C.S.: Do you ever experience a snag in a story, a form of writerís block? If so, how do you deal with it?
LIZ: Iíve never had writerís block. Iíve had fallow times when I didnít have much of a desire to write a story, but Iíve found thatís one of the natural rhythms of my life. I think itís a necessary recharging time. When the time comes to write, if I make the effort and sit down in front of the keyboard, I know the story will flow.
C.S.: Do you need absolute quiet to write? Do you listen to music when you are writing?
LIZ: Iím mother of seven. Iíve learned that I can tune out anything. However, I prefer quiet.
C.S.: What kinds of inspiration do you use during your story creation periods?
LIZ: Everything becomes an inspiration: my life, other peopleís lives, the newspaper, someone standing in line in front of me at the supermarket. Iím like a sponge, soaking up sights, sounds, inflections, smells, situations. Itís all fodder.
C.S.: Who has made the greatest difference for you as a writer?
LIZ: My husband. He has always believed in me and has done what he could to support my writing. I remember, when I first got serious about writing, it was just before PCís became common. My portable electric typewriter was a wreck, and he got me a new correcting typewriter for Christmas. It strained the budget, but I was very grateful.
C.S.: Do you use a critique group during the writing process? Why or why not?
LIZ: I havenít used a critique group yet, because I am only now learning about how a good critique group operates. My shower is my critique group. I write more by feel than by thinking, and if something isnít quite right, it will niggle at the back of my mind for days until, one day, in the shower, the way to fix it will come to me.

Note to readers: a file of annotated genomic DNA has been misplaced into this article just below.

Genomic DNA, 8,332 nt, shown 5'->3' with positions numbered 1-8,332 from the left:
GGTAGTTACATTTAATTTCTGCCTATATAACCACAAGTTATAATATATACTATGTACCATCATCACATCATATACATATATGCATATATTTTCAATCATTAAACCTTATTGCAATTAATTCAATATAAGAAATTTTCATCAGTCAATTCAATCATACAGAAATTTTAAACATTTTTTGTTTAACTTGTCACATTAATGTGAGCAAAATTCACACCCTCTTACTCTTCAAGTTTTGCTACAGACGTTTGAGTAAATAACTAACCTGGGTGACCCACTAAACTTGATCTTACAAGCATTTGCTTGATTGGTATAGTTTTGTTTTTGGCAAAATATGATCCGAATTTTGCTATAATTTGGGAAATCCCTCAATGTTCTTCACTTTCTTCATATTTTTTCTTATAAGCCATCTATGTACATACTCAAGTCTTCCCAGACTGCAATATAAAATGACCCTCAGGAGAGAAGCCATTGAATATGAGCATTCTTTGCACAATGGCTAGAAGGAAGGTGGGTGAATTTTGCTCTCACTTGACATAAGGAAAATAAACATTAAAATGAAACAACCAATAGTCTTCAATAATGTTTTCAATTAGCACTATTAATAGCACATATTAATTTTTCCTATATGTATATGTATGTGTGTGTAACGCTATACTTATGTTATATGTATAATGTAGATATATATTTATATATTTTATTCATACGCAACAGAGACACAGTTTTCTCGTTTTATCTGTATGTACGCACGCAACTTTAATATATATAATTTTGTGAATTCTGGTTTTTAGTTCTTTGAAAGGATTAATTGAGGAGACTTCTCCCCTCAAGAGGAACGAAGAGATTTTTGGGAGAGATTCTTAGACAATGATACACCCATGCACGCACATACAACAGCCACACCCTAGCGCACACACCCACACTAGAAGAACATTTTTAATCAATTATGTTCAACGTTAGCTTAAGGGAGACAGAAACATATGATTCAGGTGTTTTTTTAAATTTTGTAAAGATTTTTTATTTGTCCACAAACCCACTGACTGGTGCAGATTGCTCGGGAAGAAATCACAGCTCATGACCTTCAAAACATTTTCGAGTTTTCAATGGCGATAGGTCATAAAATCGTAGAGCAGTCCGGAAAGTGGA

I do ask willing members of my writing group (ANWAóAmerican Night Writers Association) to read my manuscript and make suggestions. What generous ladies they are, to take the time to do that for me. I get excellent feedback from them, and I can then do a final rewrite.
C.S.: Any final words you would like to share?
LIZ: I would say to young mothers who want to write and are feeling hamstrung (or apronstrung) because of the children: there will be plenty of time to write when the children are gone. Enjoy them now, for they are with you but a moment. You will never be sorry you pushed writing to the back burner and focused on your family.
C.S.: Wise words indeed. Where can our readers go to find your books and order them?
LIZ: The Spider Latham Mysteries (The Lodger, After Goliath and Snakewater Affair) are out of print, but can be bought used from Amazon. The Mist of Quarry Harbor is available at Deseret Book, and my new book, Counting the Cost is can be found at Amazon.com and from the publisher at Inglestonepublishing.com
Also, Lucy Shookís Letters from Afghanistan is available at www.lettersfromafghanistan.com. Sales from this book benefit SWAN (Serving Women Across Nations). Part of the price of Counting the Cost goes to SWAN, as well.
Weíre having a publication party in Mesa, AZ at the Rockiní R Ranch on Friday, March 6 at 7 p.m. If any of your readers live there, weíd love to have them come and join us. Refreshments are by the authors of the Fat Sisters Cookbook.
Thank you, Liz, for taking the time to talk with us. Iím always amazed at the creativity and gifts of others. To learn more about Liz and her many creative endeavors, visit her website at LizAdair.net.